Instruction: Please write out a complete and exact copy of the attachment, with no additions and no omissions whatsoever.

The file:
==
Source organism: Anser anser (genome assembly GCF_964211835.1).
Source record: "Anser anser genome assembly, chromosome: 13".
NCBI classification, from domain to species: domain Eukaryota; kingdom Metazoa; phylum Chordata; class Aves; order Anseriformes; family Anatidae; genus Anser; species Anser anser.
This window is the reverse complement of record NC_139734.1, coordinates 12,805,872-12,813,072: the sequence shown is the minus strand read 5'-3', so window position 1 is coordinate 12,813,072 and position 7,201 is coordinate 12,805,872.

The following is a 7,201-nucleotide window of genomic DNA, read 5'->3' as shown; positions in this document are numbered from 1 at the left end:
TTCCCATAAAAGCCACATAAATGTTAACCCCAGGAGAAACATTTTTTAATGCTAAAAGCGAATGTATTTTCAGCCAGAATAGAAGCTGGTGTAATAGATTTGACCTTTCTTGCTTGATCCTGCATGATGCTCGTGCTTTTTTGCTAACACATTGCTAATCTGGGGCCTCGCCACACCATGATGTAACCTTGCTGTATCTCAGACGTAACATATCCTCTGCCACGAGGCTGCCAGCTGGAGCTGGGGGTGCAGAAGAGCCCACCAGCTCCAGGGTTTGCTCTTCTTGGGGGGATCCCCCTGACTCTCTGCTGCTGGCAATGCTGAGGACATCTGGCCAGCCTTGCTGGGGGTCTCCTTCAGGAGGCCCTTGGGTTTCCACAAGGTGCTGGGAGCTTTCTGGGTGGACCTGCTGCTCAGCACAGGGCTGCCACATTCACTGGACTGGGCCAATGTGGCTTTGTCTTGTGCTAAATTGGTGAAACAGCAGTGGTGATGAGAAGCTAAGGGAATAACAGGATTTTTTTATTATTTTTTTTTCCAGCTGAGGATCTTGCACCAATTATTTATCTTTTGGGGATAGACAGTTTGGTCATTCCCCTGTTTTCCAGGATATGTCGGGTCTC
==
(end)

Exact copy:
Source organism: Anser anser (genome assembly GCF_964211835.1).
Source record: "Anser anser genome assembly, chromosome: 13".
NCBI classification, from domain to species: domain Eukaryota; kingdom Metazoa; phylum Chordata; class Aves; order Anseriformes; family Anatidae; genus Anser; species Anser anser.
This window is the reverse complement of record NC_139734.1, coordinates 12,805,872-12,813,072: the sequence shown is the minus strand read 5'-3', so window position 1 is coordinate 12,813,072 and position 7,201 is coordinate 12,805,872.

The following is a 7,201-nucleotide window of genomic DNA, read 5'->3' as shown; positions in this document are numbered from 1 at the left end:
TTCCCATAAAAGCCACATAAATGTTAACCCCAGGAGAAACATTTTTTAATGCTAAAAGCGAATGTATTTTCAGCCAGAATAGAAGCTGGTGTAATAGATTTGACCTTTCTTGCTTGATCCTGCATGATGCTCGTGCTTTTTTGCTAACACATTGCTAATCTGGGGCCTCGCCACACCATGATGTAACCTTGCTGTATCTCAGACGTAACATATCCTCTGCCACGAGGCTGCCAGCTGGAGCTGGGGGTGCAGAAGAGCCCACCAGCTCCAGGGTTTGCTCTTCTTGGGGGGATCCCCCTGACTCTCTGCTGCTGGCAATGCTGAGGACATCTGGCCAGCCTTGCTGGGGGTCTCCTTCAGGAGGCCCTTGGGTTTCCACAAGGTGCTGGGAGCTTTCTGGGTGGACCTGCTGCTCAGCACAGGGCTGCCACATTCACTGGACTGGGCCAATGTGGCTTTGTCTTGTGCTAAATTGGTGAAACAGCAGTGGTGATGAGAAGCTAAGGGAATAACAGGATTTTTTTATTATTTTTTTTTCCAGCTGAGGATCTTGCACCAATTATTTATCTTTTGGGGATAGACAGTTTGGTCATTCCCCTGTTTTCCAGGATATGTCGGGTCTC